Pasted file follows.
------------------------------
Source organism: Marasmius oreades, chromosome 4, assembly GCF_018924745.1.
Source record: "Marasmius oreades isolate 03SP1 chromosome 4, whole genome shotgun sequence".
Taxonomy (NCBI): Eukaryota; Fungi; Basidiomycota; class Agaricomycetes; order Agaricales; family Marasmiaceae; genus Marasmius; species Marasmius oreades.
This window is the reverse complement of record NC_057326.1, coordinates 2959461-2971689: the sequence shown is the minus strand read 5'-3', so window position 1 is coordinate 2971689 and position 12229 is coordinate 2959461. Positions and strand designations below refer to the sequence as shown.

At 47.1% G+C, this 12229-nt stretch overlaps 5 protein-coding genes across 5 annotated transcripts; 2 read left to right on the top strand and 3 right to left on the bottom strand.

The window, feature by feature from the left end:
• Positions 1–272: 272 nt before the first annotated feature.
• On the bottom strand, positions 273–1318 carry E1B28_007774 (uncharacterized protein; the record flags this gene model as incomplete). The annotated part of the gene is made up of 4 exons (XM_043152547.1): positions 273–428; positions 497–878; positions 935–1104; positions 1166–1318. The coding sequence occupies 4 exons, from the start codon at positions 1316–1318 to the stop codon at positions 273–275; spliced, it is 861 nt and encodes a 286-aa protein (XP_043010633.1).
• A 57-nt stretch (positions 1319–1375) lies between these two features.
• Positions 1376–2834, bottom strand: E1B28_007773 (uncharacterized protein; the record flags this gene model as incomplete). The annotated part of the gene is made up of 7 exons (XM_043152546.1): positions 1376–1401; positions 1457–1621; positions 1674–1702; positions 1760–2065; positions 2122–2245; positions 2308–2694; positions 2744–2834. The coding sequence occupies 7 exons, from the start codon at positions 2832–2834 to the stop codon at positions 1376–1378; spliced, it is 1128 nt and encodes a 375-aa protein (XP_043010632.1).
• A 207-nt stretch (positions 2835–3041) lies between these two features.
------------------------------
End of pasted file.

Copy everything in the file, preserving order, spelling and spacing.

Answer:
Source organism: Marasmius oreades, chromosome 4, assembly GCF_018924745.1.
Source record: "Marasmius oreades isolate 03SP1 chromosome 4, whole genome shotgun sequence".
Taxonomy (NCBI): Eukaryota; Fungi; Basidiomycota; class Agaricomycetes; order Agaricales; family Marasmiaceae; genus Marasmius; species Marasmius oreades.
This window is the reverse complement of record NC_057326.1, coordinates 2959461-2971689: the sequence shown is the minus strand read 5'-3', so window position 1 is coordinate 2971689 and position 12229 is coordinate 2959461. Positions and strand designations below refer to the sequence as shown.

At 47.1% G+C, this 12229-nt stretch overlaps 5 protein-coding genes across 5 annotated transcripts; 2 read left to right on the top strand and 3 right to left on the bottom strand.

The window, feature by feature from the left end:
• Positions 1–272: 272 nt before the first annotated feature.
• On the bottom strand, positions 273–1318 carry E1B28_007774 (uncharacterized protein; the record flags this gene model as incomplete). The annotated part of the gene is made up of 4 exons (XM_043152547.1): positions 273–428; positions 497–878; positions 935–1104; positions 1166–1318. The coding sequence occupies 4 exons, from the start codon at positions 1316–1318 to the stop codon at positions 273–275; spliced, it is 861 nt and encodes a 286-aa protein (XP_043010633.1).
• A 57-nt stretch (positions 1319–1375) lies between these two features.
• Positions 1376–2834, bottom strand: E1B28_007773 (uncharacterized protein; the record flags this gene model as incomplete). The annotated part of the gene is made up of 7 exons (XM_043152546.1): positions 1376–1401; positions 1457–1621; positions 1674–1702; positions 1760–2065; positions 2122–2245; positions 2308–2694; positions 2744–2834. The coding sequence occupies 7 exons, from the start codon at positions 2832–2834 to the stop codon at positions 1376–1378; spliced, it is 1128 nt and encodes a 375-aa protein (XP_043010632.1).
• A 207-nt stretch (positions 2835–3041) lies between these two features.